or: RRRRrrrrxxxqtqttqtxxckkkkhhhhzzzzzzzz...blip.

Punk rarely alluded to any sort of musical ambition. Its approach to independent thought and communal outreach empowered the youth to carve themselves a place in the world. Like the pioneers of experimental music decades before, their sound was as anarchic as their ideals. In the last decade, a new underground has taken form, inspired as much by punk as by the musique concrete of the 1950s. Noise music is perhaps the literal manifestation of Pierre Schaffer’s epiphany that “music is organized sound” – only this time, organization is not required.

Often referred to as the ‘god of noise’, Masami Akita’s Merzbow is probably the best known name on the global scene. His music is unrelentingly intense, an implacable force of bombed-out static blasts, adulterated walls of fuzz and curious bursts of electricity which sound like an ant colony munching away at a motherboard. Curiously, Akita is a fervent animal rights activist. Many of his albums are dedicated to myriad fauna, the avian strain being a close favourite. His live set-up includes any variety of effects pedals, primitive makeshift instruments, a laptop and contact microphones to amplify sheet metal and other objecets.

Despite Japan’s destructive leanings, championed by the likes of Hijokaidan (their 10”_ Ferocity of Practical Life_ possibly suggests the origin of their discontent), Masonna (_Frequency LSD _perhaps not the ideal trip) or Fushitsusha (free jazz group led by the enigmatic Keiji Haino), the island has been home some more creative individuals like Toshimaru Nakamura whose main instrument is the No-Input Mixing Board or Yasunao Tone who prefers using old CD players, lacking the later anti-skip technology, to corrupt his collection. Agog readers will be happy to know many of these artists have passed by the half-Japanese Café Oto in Dalston.

Frequent Merzbow collaborator, Kapotte Muziek, begun as a one-man operation in the Netherlands. The premise was to recycle sounds beyond recognition, via successive recycling of magnetic tape. As the project evolved, Kapotte Muziek begun collaborating with international noise artists (such as Asmus Tietchens and The Haters) by mailing tapes to each other and partaking in a recursive morphology of each other’s sounds.

Wolf Eyes succeeded in bringing noise to a wider audience with their ’04 release of Burned Mind on indie label Sub-Pop. The aural aesthetic is brilliantly illustrated in the accompanying artwork. Besides the artisanal bond between the two, it is sometimes the only way to make sense of what you’re hearing – or even reassure you that no, it’s not supposed to make sense anyway, what are you, sober? Yes, the drugs go hand in hand like never before. What’s strange is their soft side for bad trips. This is truly psychedelic music but not the 1969 kind. These are the depths of the human mind. The reptilian brain lighting up in the dark of night, as an acute delirium begins to pollute the interior monologue. Any shade of melody is most likely a tauntingly kitsch spook from a repurposed Casio – resulting from the spurious harmonics of unbeseeming oscillators flashing out of orbit –, synthesizer flashbacks of a life before their circuits got bent.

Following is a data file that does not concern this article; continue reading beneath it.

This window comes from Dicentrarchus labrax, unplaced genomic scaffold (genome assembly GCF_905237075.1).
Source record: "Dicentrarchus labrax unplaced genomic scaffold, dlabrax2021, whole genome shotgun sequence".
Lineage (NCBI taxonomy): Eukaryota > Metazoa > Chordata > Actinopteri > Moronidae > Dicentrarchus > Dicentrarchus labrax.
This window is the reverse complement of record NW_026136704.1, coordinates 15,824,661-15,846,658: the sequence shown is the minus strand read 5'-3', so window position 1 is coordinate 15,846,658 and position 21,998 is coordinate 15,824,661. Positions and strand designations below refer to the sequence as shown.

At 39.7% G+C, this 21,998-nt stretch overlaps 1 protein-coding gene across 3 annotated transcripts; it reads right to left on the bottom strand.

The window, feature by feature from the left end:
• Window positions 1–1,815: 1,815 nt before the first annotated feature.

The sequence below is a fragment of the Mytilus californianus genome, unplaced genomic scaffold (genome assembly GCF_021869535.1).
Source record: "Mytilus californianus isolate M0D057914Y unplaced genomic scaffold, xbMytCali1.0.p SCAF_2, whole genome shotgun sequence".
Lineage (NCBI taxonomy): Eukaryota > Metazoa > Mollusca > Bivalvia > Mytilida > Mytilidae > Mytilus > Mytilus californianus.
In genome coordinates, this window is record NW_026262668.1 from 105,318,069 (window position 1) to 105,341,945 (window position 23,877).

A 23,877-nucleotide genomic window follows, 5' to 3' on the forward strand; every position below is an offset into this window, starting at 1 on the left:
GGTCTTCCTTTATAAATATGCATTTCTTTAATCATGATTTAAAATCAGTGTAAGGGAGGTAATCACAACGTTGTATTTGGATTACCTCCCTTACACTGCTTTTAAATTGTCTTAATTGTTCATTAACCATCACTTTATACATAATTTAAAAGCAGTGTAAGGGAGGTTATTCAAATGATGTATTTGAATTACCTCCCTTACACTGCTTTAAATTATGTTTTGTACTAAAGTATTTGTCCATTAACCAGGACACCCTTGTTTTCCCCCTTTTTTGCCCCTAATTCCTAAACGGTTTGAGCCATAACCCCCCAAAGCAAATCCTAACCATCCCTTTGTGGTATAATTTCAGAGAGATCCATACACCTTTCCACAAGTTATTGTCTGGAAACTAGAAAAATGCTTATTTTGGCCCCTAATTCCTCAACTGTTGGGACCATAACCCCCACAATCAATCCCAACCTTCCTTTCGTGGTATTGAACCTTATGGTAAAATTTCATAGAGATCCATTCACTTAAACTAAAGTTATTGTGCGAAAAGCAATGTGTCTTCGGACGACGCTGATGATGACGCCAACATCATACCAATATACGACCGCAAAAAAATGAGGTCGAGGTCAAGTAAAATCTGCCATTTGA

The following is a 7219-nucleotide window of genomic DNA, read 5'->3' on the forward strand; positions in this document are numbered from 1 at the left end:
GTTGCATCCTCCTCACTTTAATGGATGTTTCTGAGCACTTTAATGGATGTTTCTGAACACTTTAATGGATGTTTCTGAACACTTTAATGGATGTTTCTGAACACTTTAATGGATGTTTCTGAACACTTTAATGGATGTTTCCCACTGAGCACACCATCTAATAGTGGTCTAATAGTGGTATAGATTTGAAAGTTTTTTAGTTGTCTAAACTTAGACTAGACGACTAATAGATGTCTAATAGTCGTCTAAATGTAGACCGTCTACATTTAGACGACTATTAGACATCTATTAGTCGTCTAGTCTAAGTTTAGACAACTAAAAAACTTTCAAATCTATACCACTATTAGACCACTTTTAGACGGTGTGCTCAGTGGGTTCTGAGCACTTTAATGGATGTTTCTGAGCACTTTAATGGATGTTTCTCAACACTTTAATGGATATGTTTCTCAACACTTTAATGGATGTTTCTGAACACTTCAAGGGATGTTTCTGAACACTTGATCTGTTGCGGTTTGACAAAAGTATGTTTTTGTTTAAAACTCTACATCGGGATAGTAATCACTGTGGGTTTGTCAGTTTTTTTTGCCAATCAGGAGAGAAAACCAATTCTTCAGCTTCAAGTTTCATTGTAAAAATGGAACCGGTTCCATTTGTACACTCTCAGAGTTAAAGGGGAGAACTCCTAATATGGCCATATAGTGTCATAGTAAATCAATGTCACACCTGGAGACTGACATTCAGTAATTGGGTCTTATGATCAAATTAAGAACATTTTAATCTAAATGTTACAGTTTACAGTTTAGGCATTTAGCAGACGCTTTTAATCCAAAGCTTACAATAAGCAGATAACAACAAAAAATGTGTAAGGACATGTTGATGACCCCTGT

The band has been central to fostering the fertile noise scene in otherwise uneventful Ann Arbor, Michigan. Their own labels and distros provide some of the most colourful and archaic catalogues of new experimental music. Producing countless hand-painted covers strewn with nondescript collage work, publishing ‘zines, printing t-shirts, their editions are done in very limited runs (think, oh, 33), a necessary compromise when combining impossibly prolific tendencies with the limited income such inaccessible releases can procure. Add to that their propensity for difficult formats like CD-r’s, lathes (hand-cut vinyls) and of course, the all-time favourite, cassettes.

NYC is another vital organ to the American noise scene. From ’04 to ’09 No Fun Fest sold out three consecutive days of incessant noise year after year. This brave endeavor was initiated by Carlos Giffoni, who moonlights schizo-rave as No Fun Acid on custom synths, and releases other artists on his No Fun Productions label. Another physical presence now vanished was the Hospital Productions basement record shop, a product of Prurient’s label of the same name.

s, with proof in London’s Second Layer or Volcanic Tongue in Glasgow. This country also bears a long history of noise, namely founders of power electronics, Whitehouse, the Dadaist experiments of Nurse With Wound and the Broken Flag label founded by the psychedelic Ramleh who also circulated the cult ‘zine Even When It Makes No Sense. NWW’s 1979 debut, Chance Meeting on a Dissecting Table of a Sewing Machine and an Umbrella, included the revered NWW list citing their obscure influences, later to inspire countless others.

Perhaps the very definition of underground, the noise phenomenon is the most astonishingly creative musical movement ever. The intimacy of such a niche group of individuals has brought the experiments of academic music research to basements worldwide.

Author's notes...

070320 ft. DS-1 & R158 by lo. batt.